Sejusa’s ally says regime collapsing

Dr Vincent Magombe, secretary of the Gen David Sejusa-founded Free Uganda (FU), has said the spiral of city murders, the police beatings of peaceful demonstrators and journalists underscores the collapse of the rule of law and order in Uganda.

FU was formed by Gen Sejusa last year while in exile in the UK. In his second dossier since the general returned to Uganda last December, which Magombe sent to The Observer on January 15, he says the disappearance of Muslims “without a trace” is also another pointer to a collapsing regime.

“The increasing brutality by the state against perceived anti-regime critics and opponents show why Uganda needs to change the government…” Magombe said in his 1,146-word document.

It comes in the wake of the fatal shooting of Muslim clerics, Dr Daktoor Abdul-Quadir Muwaya and Mustafa Bayiga. They were gunned down in December by unknown people in Mayuge and Bwebajja respectively. More than a dozen people have been arrested in connection with the murders.

Interviewed on January 21, security minister Muruli Mukasa said the arrests of mainly Muslim suspects had nothing to do with religion.

“Government has no intention of harassing Muslims or seeing people of this faith murdered as some people allege. The initial investigations so far link some of the suspects to ADF [Allied Democratic Forces] and investigations are on-going. Let us for the time being leave the investigations to police and later courts of law will find out the truth,” he said.

Police chief Gen Kale Kayihura also said the suspects are linked to ADF led by Sheikh Jamil Mukulu. But Magombe charges that police are pointing fingers at the “remote and near-invisible” ADF to explain their failure to stop the wanton killings. He advised the police to stop making conclusive statements without proper evidence.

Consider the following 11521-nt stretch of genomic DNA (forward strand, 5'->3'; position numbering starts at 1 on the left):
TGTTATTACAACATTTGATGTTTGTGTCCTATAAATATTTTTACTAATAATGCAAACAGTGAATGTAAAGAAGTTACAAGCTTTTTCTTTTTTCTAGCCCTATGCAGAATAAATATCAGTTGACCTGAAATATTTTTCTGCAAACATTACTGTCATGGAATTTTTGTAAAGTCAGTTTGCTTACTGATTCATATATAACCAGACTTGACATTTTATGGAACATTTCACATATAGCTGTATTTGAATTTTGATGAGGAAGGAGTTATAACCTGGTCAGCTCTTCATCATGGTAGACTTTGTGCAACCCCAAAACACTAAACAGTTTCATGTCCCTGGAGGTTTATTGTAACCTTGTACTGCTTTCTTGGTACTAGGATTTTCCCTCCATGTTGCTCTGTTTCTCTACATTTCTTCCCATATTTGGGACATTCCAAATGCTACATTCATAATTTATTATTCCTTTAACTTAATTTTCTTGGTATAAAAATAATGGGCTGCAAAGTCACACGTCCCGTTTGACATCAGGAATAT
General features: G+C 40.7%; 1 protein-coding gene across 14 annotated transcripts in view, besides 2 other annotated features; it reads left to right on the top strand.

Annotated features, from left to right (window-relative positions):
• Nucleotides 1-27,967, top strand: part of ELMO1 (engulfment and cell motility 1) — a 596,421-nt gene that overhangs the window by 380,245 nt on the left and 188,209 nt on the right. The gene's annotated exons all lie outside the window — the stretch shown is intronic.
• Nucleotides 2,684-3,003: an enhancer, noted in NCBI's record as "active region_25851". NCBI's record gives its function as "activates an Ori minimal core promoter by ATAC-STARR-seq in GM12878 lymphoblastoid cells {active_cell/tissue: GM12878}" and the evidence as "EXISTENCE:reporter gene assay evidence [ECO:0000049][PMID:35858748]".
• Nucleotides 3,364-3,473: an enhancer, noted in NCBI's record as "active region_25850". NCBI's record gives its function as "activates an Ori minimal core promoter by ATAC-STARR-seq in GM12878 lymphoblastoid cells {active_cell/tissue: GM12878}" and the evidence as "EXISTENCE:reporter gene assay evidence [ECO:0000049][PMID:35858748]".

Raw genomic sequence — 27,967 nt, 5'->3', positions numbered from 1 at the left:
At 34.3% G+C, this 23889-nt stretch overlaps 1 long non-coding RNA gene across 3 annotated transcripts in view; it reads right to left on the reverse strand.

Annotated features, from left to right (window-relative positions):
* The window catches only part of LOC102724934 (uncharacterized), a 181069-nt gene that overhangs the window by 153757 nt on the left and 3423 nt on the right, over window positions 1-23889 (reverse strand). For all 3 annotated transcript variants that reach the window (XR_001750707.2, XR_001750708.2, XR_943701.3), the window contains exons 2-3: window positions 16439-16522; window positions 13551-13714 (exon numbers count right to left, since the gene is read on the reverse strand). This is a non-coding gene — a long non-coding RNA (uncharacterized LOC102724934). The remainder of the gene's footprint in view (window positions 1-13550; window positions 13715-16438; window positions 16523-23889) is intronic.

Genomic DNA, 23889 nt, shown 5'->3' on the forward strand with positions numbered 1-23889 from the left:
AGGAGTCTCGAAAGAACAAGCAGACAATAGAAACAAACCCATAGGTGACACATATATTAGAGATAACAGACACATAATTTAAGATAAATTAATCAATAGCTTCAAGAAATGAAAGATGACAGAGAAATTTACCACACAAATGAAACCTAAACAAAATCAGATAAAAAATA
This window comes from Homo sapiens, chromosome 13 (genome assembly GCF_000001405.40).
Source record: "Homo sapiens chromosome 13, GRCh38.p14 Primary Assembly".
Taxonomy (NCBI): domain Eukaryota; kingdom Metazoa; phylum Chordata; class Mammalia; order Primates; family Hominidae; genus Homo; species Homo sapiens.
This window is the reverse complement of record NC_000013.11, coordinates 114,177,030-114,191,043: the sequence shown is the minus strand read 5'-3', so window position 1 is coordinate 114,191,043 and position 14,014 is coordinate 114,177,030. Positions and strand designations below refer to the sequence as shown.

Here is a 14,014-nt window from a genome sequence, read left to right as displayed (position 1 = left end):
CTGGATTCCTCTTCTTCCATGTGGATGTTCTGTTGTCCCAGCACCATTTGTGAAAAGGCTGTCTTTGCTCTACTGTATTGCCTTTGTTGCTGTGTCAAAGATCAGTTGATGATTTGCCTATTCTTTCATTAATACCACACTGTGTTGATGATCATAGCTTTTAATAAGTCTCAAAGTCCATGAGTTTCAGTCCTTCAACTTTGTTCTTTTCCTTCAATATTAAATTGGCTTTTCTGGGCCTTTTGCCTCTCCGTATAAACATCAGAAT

“One wonders – how do they immediately come to these conclusions? Why are the security service leaders not bothered to allow due investigations to determine the potential cause of the crime, after which justice can then be brought to bear through the established legal and criminal justice systems? This, no doubt, is the core principle that defines the professionalism of investigative services the world over,” Magombe states.

He adds that the failure of the rule of law has been aggravated by the reality of the country going for two years without a chief justice and his deputy.

“We see, instead, a more-than-keen President Museveni hungering to break the constitution in order to reappoint the former Chief Justice, Benjamin Odoki, against all manner of protestation by the Uganda Law Society and other players,” says Magombe.

He accuses Museveni of dishing taxpayers’ money to the security services with the aim of restraining the opposition from pointing out the bad governance and corruption.

“The country is thus served to the daily drama of senior police commanders running around with batons and electric cords, furiously hitting at innocent journalists who are merely exercising their professional duties. And what duties are those? Recording and broadcasting news about a peaceful youth protest for employment,” writes Magombe, who doubles as FU spokesman.

Gen Sejusa couldn’t be reached for a comment.